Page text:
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Low body temperature

by Hurkyl
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Hurkyl
#1
Jul9-06, 11:25 PM
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(By low, I mean a temperature in the 96's, or 97's)

Is this really something to worry about? I did a quick google search, and found some pages relating symptoms, but I have also heard in the past that a low body temperature isn't really something problematic.

In particular, one of the symptoms they list is that of feeling warm -- and for the past four or five years, I can be uncomfortably hot in a room while sitting right next to others that find the room uncomfortably cold.

(and when I say "others", I mean almost everyone)


I had never even thought this could be a problem until I realized my digital thermometer is consistently giving low temperatures. (I had first assumed it was just miscalibrated) I don't think I've ever seen it give a reading in the 98's or higher, except for one night when I had a fever of over 100. (It read something like 100.3, I think) I typically get readings in the upper 96's or low 97's... and if I immediately take my temperature a few more times, it might rise to the upper 97's.


At the moment, I don't have another reason to see the doctor, and I'm sort of wondering if asking him about this is reason enough to schedule an appointment.
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Janus
#2
Jul10-06, 12:09 AM
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You might just have a naturally low body temp. "Normal" body temperature varies from person to person. I consistantly run a body temp a degree or more below "normal".
larkspur
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Jul11-06, 05:26 PM
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Quote Quote by Hurkyl
(By low, I mean a temperature in the 96's, or 97's)

Is this really something to worry about? I did a quick google search, and found some pages relating symptoms, but I have also heard in the past that a low body temperature isn't really something problematic.

In particular, one of the symptoms they list is that of feeling warm -- and for the past four or five years, I can be uncomfortably hot in a room while sitting right next to others that find the room uncomfortably cold.

(and when I say "others", I mean almost everyone)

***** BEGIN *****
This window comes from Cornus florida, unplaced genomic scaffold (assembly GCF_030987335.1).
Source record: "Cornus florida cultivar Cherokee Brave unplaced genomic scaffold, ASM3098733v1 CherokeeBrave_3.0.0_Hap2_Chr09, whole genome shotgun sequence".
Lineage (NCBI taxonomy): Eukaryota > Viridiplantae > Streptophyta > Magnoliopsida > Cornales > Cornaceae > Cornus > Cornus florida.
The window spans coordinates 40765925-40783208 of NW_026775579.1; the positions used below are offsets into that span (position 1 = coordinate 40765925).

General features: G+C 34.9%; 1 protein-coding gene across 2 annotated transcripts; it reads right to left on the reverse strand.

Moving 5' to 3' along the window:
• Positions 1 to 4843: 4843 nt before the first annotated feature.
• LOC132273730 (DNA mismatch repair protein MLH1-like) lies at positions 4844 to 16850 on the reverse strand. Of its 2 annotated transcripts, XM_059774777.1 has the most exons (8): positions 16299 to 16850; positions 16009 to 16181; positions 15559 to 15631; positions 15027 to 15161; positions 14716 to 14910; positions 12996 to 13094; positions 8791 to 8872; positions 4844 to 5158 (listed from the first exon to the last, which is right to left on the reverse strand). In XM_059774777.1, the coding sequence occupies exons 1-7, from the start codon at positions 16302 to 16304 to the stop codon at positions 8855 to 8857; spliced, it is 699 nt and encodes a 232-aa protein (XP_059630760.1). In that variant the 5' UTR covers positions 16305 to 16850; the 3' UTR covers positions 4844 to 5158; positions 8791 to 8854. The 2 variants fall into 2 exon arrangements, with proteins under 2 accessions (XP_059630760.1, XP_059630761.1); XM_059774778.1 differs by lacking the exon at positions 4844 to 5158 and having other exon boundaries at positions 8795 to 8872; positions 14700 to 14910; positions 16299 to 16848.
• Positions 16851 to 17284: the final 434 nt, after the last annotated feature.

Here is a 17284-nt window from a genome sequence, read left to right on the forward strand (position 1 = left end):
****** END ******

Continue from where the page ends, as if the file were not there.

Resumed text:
I had never even thought this could be a problem until I realized my digital thermometer is consistently giving low temperatures. (I had first assumed it was just miscalibrated) I don't think I've ever seen it give a reading in the 98's or higher, except for one night when I had a fever of over 100. (It read something like 100.3, I think) I typically get readings in the upper 96's or low 97's... and if I immediately take my temperature a few more times, it might rise to the upper 97's.


At the moment, I don't have another reason to see the doctor, and I'm sort of wondering if asking him about this is reason enough to schedule an appointment.
I have the same problem. My brother and several aunts and uncles are that way too. I have been tested for all the other things that can make you feel hot when everyone else is comfortable/cold but all the labs have been normal.

larkspur
#4
Jul11-06, 05:28 PM
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Low body temperature

Quote Quote by Hurkyl
(By low, I mean a temperature in the 96's, or 97's)

Is this really something to worry about? I did a quick google search, and found some pages relating symptoms, but I have also heard in the past that a low body temperature isn't really something problematic.

In particular, one of the symptoms they list is that of feeling warm -- and for the past four or five years, I can be uncomfortably hot in a room while sitting right next to others that find the room uncomfortably cold.

(and when I say "others", I mean almost everyone)


I had never even thought this could be a problem until I realized my digital thermometer is consistently giving low temperatures. (I had first assumed it was just miscalibrated) I don't think I've ever seen it give a reading in the 98's or higher, except for one night when I had a fever of over 100. (It read something like 100.3, I think) I typically get readings in the upper 96's or low 97's... and if I immediately take my temperature a few more times, it might rise to the upper 97's.


At the moment, I don't have another reason to see the doctor, and I'm sort of wondering if asking him about this is reason enough to schedule an appointment.
I have the same problem. My brother and several aunts and uncles are that way too. I have been tested for all the other things that can make you feel hot when everyone else is comfortable or cold but all the labs have been normal.
DaveC426913
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Jul11-06, 05:59 PM
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I haven't measured myself in years but I believe I run a little hot.

98.6 is just an average.
Astronuc